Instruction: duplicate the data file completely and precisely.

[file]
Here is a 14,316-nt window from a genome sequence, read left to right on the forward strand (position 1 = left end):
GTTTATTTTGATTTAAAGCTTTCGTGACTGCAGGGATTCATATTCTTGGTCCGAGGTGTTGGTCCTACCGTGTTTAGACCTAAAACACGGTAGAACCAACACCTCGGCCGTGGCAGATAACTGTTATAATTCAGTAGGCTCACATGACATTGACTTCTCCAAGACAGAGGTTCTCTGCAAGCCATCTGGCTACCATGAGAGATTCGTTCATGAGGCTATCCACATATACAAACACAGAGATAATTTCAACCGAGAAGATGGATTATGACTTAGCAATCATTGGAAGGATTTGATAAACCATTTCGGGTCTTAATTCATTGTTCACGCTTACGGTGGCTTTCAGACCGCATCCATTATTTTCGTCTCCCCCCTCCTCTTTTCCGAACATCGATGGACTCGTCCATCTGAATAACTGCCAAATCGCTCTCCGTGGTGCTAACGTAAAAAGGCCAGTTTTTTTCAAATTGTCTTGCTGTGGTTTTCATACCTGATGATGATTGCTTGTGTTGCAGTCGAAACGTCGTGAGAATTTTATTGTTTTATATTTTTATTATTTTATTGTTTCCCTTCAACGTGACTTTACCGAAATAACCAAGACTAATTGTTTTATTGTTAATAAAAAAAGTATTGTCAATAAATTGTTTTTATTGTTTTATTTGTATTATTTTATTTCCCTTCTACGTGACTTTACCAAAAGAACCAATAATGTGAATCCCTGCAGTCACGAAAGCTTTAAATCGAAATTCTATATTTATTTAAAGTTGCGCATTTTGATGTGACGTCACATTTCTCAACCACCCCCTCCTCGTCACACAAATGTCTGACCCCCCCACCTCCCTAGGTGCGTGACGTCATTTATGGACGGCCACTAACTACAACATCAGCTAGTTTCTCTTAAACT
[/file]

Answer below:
Here is a 14,316-nt window from a genome sequence, read left to right on the forward strand (position 1 = left end):
GTTTATTTTGATTTAAAGCTTTCGTGACTGCAGGGATTCATATTCTTGGTCCGAGGTGTTGGTCCTACCGTGTTTAGACCTAAAACACGGTAGAACCAACACCTCGGCCGTGGCAGATAACTGTTATAATTCAGTAGGCTCACATGACATTGACTTCTCCAAGACAGAGGTTCTCTGCAAGCCATCTGGCTACCATGAGAGATTCGTTCATGAGGCTATCCACATATACAAACACAGAGATAATTTCAACCGAGAAGATGGATTATGACTTAGCAATCATTGGAAGGATTTGATAAACCATTTCGGGTCTTAATTCATTGTTCACGCTTACGGTGGCTTTCAGACCGCATCCATTATTTTCGTCTCCCCCCTCCTCTTTTCCGAACATCGATGGACTCGTCCATCTGAATAACTGCCAAATCGCTCTCCGTGGTGCTAACGTAAAAAGGCCAGTTTTTTTCAAATTGTCTTGCTGTGGTTTTCATACCTGATGATGATTGCTTGTGTTGCAGTCGAAACGTCGTGAGAATTTTATTGTTTTATATTTTTATTATTTTATTGTTTCCCTTCAACGTGACTTTACCGAAATAACCAAGACTAATTGTTTTATTGTTAATAAAAAAAGTATTGTCAATAAATTGTTTTTATTGTTTTATTTGTATTATTTTATTTCCCTTCTACGTGACTTTACCAAAAGAACCAATAATGTGAATCCCTGCAGTCACGAAAGCTTTAAATCGAAATTCTATATTTATTTAAAGTTGCGCATTTTGATGTGACGTCACATTTCTCAACCACCCCCTCCTCGTCACACAAATGTCTGACCCCCCCACCTCCCTAGGTGCGTGACGTCATTTATGGACGGCCACTAACTACAACATCAGCTAGTTTCTCTTAAACT